It will be important not to zag when you can zig in the coming months. Or zig, when you can zag, if you prefer. But what do we read in the paper today? Investors are being told to do just the opposite of what they ought to be doing! Imagine that.
“Analysts rate Westpac (ASX: WBC) a buy,” says Andrew Carswell in today’s Daily Telegraph. The bank told investors on Friday that it expected profit for the financial year to rise between six and eight percent. Let’s call it seven. But wait. It gets better.
Analysts at UBS raised the price target on the stock to $25, which is about thirty-one cents below where it trades today. Bold! Merrill Lynch says Westpac has the lowest risk, highest quality assets in the Aussie banking sector. It rates the shares a buy too. Zig.
But why not zag?
Is it not obvious by now-one year into the credit crisis-that banking is a terrible business when you strip away the fancy suits and big ties? It is subject to massive blowups and failures. When run prudently, of course, this does not happen. Banks are discrete in their loan-making, maintain adequate capital, and pay investors a dividend for their risk.
For banks to deliver faster earnings growth, they have to take more lending risks. This leads, especially at the tail end of a manic credit boom, directly to the situation you most want to avoid, banks that lower lending standards to grow the portfolio. It also leads, inevitably, higher rates of default.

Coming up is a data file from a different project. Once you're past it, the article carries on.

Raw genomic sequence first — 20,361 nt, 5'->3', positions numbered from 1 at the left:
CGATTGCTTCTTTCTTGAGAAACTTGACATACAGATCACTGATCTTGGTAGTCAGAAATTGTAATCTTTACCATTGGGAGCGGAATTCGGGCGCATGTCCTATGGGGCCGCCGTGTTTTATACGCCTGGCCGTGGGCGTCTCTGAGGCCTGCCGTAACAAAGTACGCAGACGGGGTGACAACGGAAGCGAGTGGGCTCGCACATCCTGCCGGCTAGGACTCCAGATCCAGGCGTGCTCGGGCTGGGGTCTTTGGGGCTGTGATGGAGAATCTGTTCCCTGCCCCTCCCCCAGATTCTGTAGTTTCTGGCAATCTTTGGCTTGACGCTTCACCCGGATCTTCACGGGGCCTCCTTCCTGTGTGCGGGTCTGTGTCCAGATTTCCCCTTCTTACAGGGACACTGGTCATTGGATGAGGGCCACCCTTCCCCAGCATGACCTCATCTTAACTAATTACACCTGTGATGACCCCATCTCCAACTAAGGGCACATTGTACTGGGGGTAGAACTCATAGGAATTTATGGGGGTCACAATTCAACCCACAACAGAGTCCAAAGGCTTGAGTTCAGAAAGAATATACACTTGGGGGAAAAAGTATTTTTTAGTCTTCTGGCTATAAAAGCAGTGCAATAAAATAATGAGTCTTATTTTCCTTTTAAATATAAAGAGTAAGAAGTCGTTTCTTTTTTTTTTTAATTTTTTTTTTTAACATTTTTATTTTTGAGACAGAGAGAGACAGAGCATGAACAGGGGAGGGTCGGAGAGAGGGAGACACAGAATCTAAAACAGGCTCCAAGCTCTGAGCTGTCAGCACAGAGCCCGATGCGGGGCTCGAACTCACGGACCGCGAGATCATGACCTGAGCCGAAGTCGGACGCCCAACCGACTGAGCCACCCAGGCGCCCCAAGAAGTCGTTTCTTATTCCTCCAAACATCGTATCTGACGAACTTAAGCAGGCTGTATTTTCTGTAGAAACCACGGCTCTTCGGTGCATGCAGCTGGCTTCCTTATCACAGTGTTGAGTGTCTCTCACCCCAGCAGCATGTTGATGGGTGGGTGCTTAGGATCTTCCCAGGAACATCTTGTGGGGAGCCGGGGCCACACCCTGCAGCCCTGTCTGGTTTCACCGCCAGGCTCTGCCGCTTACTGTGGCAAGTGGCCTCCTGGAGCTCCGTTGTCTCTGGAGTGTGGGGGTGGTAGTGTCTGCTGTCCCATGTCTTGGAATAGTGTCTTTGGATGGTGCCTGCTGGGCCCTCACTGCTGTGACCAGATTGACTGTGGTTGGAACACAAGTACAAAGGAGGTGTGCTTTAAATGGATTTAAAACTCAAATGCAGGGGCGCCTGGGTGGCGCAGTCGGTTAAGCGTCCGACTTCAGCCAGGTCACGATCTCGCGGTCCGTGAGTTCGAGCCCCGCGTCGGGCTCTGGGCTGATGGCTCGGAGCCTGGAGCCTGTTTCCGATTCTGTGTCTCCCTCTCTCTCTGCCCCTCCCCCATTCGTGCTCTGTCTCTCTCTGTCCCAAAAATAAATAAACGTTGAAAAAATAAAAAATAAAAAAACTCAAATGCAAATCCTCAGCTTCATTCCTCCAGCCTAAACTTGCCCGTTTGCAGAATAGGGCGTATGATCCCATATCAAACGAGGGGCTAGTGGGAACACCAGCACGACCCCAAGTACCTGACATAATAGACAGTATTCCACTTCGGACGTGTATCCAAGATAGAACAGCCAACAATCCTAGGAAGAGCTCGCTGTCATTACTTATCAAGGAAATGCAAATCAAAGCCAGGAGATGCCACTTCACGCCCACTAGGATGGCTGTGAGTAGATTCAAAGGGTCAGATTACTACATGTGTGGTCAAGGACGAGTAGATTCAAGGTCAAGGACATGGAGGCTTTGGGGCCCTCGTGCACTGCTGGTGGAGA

Why on earth would anyone want to own a business that is structurally exposed to black swan events that destroy shareholder capital? Anyone? Beuller?
The ‘zag’ strategy would be to forget shares altogether until the banking crisis is sorted out globally, in which case you’d be primarily in cash. Or, you could buy shares of companies that are less prone to negative black swans but equally (if not more so) beaten down. Here we have companies like Worley Parsons (ASX:WOR) in mind.
Worley Parsons reported a 53% rise in full year profit today. It’s Australia’s best engineering firm. It’s got business in four different booms: energy, infrastructure, mining, and power. It has clients all over the planet. And as far as beaten down value, it’s down 33% year-to-date.
Here’s what we’d say for the moment: the beat down in the resource market is going to give you the best chance since 2003 to buy a portfolio of world-class projects at very good values. By the end of the year, a smart investor could end up with a buy-and-hold ten-year portfolio of the best resource and energy firms in the world. It’s an opportunity that probably won’t come again for quite some time.
Markets and Money